I would simply say to him: Scrubbed clean by the dawn wind, the night mist clears. Dimly seen, the blue mountains form a single line.’ (Extensive Record, 266)

The extensively helpful footnotes with this volume tell us that Dogen uses the word uji for ‘sometimes’, which of course points us to his deeply taxing fascicle on time. I was also reminded, by the four different set-ups, of the famous story of Master Ma and Yaoshan, which I am still trying to wrap my head around.


‘Master Shoku was asked by a monk, “What is the meaning of our founder coming from the west?” The master said, “It is like getting a man out of a thousand-foot-deep well without using one single inch of rope. This answers your enquiry.” The monk said, “The monk O of the district of Konan recently became famous and the subject of people’s gossip.” Upon this Shoku summoned the young monk Jaku and said, “Drag out the corpse.”

Master Kyozan (who heard about this dialogue) asked Master Tangen, “How can you get the man in the well out?” Tangen said, “You stupid fool! Who is in the well?” Kyozan said nothing. Again, he later asked Master Isan, “How can you get the man in the well out?” Isan called out, “Kyozan!” Kyozan answered the call and Isan said, “He is out of the well already!”
Kyozan always used to tell the story described above to the people saying, “I got the principle from Tangen and learned the use from Isan.” (The Sound of the One Hand)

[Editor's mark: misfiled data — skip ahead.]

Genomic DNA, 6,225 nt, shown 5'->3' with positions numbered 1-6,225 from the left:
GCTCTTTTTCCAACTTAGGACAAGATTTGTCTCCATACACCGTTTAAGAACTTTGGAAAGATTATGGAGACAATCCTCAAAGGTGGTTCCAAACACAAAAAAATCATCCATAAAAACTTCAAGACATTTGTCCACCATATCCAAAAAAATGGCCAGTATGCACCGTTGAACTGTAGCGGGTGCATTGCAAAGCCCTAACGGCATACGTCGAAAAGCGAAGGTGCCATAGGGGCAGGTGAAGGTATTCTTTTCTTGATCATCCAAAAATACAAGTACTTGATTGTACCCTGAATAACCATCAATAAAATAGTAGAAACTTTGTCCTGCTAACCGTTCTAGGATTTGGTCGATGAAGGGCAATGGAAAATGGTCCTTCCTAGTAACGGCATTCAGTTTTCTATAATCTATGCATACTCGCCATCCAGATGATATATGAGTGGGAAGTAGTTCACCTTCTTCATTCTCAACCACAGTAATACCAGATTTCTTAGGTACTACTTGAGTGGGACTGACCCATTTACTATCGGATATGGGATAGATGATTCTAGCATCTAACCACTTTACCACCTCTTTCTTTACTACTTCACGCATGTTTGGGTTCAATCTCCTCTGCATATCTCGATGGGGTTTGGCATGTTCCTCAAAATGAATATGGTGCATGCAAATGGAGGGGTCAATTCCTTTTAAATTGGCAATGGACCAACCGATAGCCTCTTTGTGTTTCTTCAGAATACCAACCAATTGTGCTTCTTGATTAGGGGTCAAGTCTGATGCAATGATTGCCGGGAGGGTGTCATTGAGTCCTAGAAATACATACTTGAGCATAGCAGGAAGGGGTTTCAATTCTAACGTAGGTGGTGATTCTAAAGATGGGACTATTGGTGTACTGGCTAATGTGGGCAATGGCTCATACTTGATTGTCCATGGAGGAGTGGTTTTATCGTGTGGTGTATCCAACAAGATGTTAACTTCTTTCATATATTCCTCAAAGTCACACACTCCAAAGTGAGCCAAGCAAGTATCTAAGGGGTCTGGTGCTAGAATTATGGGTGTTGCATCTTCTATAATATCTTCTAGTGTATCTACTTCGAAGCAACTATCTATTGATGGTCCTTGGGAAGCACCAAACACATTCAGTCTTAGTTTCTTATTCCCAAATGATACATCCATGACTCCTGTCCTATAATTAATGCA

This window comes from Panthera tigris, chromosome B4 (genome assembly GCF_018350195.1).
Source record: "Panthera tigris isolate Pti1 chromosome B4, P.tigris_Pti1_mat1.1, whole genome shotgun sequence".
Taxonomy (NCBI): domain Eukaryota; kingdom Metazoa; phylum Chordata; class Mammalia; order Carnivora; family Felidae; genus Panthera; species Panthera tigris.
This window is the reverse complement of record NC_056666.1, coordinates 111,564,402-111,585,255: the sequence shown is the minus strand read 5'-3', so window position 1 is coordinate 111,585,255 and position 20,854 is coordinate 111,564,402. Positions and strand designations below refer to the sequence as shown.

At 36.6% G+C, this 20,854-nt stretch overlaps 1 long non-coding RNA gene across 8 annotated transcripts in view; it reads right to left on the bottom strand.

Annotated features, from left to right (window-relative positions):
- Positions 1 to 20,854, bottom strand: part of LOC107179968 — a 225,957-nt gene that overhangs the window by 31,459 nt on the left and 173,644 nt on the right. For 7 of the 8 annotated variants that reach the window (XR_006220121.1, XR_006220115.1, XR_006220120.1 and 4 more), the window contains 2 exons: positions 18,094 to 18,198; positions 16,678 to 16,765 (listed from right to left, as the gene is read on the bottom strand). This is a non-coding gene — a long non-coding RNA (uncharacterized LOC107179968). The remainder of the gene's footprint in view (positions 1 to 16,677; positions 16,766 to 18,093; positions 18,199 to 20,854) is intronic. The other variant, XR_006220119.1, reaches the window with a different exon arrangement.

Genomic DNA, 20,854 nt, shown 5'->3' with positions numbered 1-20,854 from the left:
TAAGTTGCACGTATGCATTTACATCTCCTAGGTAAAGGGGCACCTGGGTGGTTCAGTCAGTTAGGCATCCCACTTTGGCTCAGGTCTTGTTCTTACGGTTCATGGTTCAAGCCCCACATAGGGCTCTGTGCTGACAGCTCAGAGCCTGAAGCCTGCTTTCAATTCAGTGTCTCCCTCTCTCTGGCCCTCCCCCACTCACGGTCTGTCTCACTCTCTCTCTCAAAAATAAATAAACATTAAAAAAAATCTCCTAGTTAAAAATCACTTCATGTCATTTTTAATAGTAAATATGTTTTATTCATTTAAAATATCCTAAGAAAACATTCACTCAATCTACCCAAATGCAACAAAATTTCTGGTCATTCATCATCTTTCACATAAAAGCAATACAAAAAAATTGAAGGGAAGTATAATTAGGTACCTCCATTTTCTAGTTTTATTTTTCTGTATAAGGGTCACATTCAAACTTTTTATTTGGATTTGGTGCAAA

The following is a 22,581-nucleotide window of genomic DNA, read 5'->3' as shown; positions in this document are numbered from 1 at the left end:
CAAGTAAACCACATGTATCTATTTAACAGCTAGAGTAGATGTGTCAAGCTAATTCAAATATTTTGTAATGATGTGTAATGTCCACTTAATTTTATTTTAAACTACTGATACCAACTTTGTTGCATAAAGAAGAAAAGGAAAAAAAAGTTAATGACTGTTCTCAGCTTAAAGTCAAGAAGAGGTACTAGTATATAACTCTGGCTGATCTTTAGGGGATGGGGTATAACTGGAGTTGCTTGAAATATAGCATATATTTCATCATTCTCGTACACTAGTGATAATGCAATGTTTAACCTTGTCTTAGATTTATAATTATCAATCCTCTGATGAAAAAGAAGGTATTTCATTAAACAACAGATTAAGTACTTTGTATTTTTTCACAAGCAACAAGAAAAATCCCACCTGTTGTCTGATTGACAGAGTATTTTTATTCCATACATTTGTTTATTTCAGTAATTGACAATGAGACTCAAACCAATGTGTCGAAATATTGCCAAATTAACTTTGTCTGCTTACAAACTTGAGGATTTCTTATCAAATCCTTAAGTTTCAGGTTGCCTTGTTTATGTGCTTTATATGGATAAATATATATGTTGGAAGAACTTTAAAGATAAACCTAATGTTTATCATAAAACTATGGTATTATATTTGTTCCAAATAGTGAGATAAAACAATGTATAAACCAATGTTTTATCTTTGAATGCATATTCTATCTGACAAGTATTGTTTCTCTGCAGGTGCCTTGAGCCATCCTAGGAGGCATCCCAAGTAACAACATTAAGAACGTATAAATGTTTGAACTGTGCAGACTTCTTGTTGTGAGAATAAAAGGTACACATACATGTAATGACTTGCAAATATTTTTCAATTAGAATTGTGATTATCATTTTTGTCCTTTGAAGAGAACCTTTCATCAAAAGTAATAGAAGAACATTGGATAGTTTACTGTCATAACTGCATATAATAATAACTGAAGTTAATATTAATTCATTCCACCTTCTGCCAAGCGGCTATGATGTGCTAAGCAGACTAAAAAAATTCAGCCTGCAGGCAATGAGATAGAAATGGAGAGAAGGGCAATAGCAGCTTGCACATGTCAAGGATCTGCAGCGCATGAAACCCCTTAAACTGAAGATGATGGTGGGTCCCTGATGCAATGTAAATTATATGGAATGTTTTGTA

More on koans, following on from yesterday. My dharma friend Jamie gave me a battered copy of The Sound of the One Hand a little while ago, and it has been my commute read recently. It purports to give away all the standard ‘answers’ to koans that Japanese Rinzai monks have got in the tradition of giving to their masters.

At the risk of a bad pun, on the one hand, just looking at so-called standard answers misses the point, as the essential element of the exchange between student and master is the student’s ability, or otherwise, to embody the expression.
At a Japanese shuso ceremony, the same principle applies, as far as I understand it. There are stock questions and answers, but the shuso is expected to express themselves fully and with vitality. At Zen Center, spontaneity of question and answer is the custom, but there are still very Japanese elements in the ceremony, especially in the closing statement where the shuso professes ‘I am deeply ashamed’ at their lack of understanding and ability. In the assembly we listen to that, and sometimes a depth of emotion is exposed. I remember in my own ceremony, five years ago, even though I felt I had acquitted myself reasonably well over the course of responding to sixty or more questioners, I put more into that phrase than I imagined I would.
Jamie and I are plotting our visit to Tassajara in a couple of weeks, with some former shuso colleagues to put Yuki, the current shuso, who is Japanese, to the test. I am sure she will do wonderfully – her vitality is certainly not in question.